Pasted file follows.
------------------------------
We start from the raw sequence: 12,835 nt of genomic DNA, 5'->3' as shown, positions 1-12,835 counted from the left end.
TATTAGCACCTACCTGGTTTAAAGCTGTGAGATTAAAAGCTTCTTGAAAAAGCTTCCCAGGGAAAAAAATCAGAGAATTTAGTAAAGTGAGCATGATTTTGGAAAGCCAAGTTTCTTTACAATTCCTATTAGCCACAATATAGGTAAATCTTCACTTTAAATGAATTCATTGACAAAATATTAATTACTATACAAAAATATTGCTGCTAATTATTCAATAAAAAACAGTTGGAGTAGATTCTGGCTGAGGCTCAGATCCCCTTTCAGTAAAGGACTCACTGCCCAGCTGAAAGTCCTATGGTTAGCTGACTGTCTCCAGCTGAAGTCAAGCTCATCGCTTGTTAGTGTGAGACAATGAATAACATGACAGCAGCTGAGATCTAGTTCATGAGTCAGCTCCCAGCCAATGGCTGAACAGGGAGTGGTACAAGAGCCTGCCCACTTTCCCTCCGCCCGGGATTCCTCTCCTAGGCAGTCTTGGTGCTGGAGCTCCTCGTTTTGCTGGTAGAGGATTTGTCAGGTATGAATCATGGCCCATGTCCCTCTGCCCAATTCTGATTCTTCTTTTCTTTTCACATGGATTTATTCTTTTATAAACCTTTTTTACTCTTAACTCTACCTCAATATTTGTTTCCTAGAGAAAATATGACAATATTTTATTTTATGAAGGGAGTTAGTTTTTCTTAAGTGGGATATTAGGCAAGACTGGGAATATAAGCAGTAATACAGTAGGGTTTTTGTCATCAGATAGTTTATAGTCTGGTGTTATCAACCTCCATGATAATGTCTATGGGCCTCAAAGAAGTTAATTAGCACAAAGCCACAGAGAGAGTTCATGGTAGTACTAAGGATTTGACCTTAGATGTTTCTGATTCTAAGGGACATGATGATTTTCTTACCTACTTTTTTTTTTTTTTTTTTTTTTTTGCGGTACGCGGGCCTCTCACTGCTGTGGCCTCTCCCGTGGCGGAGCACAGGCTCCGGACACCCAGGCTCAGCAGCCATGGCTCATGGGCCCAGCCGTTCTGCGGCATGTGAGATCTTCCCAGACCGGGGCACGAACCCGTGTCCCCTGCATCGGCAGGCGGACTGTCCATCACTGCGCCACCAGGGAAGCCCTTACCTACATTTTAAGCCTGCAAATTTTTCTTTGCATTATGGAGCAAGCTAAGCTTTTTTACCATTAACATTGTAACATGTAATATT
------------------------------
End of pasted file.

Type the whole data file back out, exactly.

We start from the raw sequence: 12,835 nt of genomic DNA, 5'->3' as shown, positions 1-12,835 counted from the left end.
TATTAGCACCTACCTGGTTTAAAGCTGTGAGATTAAAAGCTTCTTGAAAAAGCTTCCCAGGGAAAAAAATCAGAGAATTTAGTAAAGTGAGCATGATTTTGGAAAGCCAAGTTTCTTTACAATTCCTATTAGCCACAATATAGGTAAATCTTCACTTTAAATGAATTCATTGACAAAATATTAATTACTATACAAAAATATTGCTGCTAATTATTCAATAAAAAACAGTTGGAGTAGATTCTGGCTGAGGCTCAGATCCCCTTTCAGTAAAGGACTCACTGCCCAGCTGAAAGTCCTATGGTTAGCTGACTGTCTCCAGCTGAAGTCAAGCTCATCGCTTGTTAGTGTGAGACAATGAATAACATGACAGCAGCTGAGATCTAGTTCATGAGTCAGCTCCCAGCCAATGGCTGAACAGGGAGTGGTACAAGAGCCTGCCCACTTTCCCTCCGCCCGGGATTCCTCTCCTAGGCAGTCTTGGTGCTGGAGCTCCTCGTTTTGCTGGTAGAGGATTTGTCAGGTATGAATCATGGCCCATGTCCCTCTGCCCAATTCTGATTCTTCTTTTCTTTTCACATGGATTTATTCTTTTATAAACCTTTTTTACTCTTAACTCTACCTCAATATTTGTTTCCTAGAGAAAATATGACAATATTTTATTTTATGAAGGGAGTTAGTTTTTCTTAAGTGGGATATTAGGCAAGACTGGGAATATAAGCAGTAATACAGTAGGGTTTTTGTCATCAGATAGTTTATAGTCTGGTGTTATCAACCTCCATGATAATGTCTATGGGCCTCAAAGAAGTTAATTAGCACAAAGCCACAGAGAGAGTTCATGGTAGTACTAAGGATTTGACCTTAGATGTTTCTGATTCTAAGGGACATGATGATTTTCTTACCTACTTTTTTTTTTTTTTTTTTTTTTTTGCGGTACGCGGGCCTCTCACTGCTGTGGCCTCTCCCGTGGCGGAGCACAGGCTCCGGACACCCAGGCTCAGCAGCCATGGCTCATGGGCCCAGCCGTTCTGCGGCATGTGAGATCTTCCCAGACCGGGGCACGAACCCGTGTCCCCTGCATCGGCAGGCGGACTGTCCATCACTGCGCCACCAGGGAAGCCCTTACCTACATTTTAAGCCTGCAAATTTTTCTTTGCATTATGGAGCAAGCTAAGCTTTTTTACCATTAACATTGTAACATGTAATATT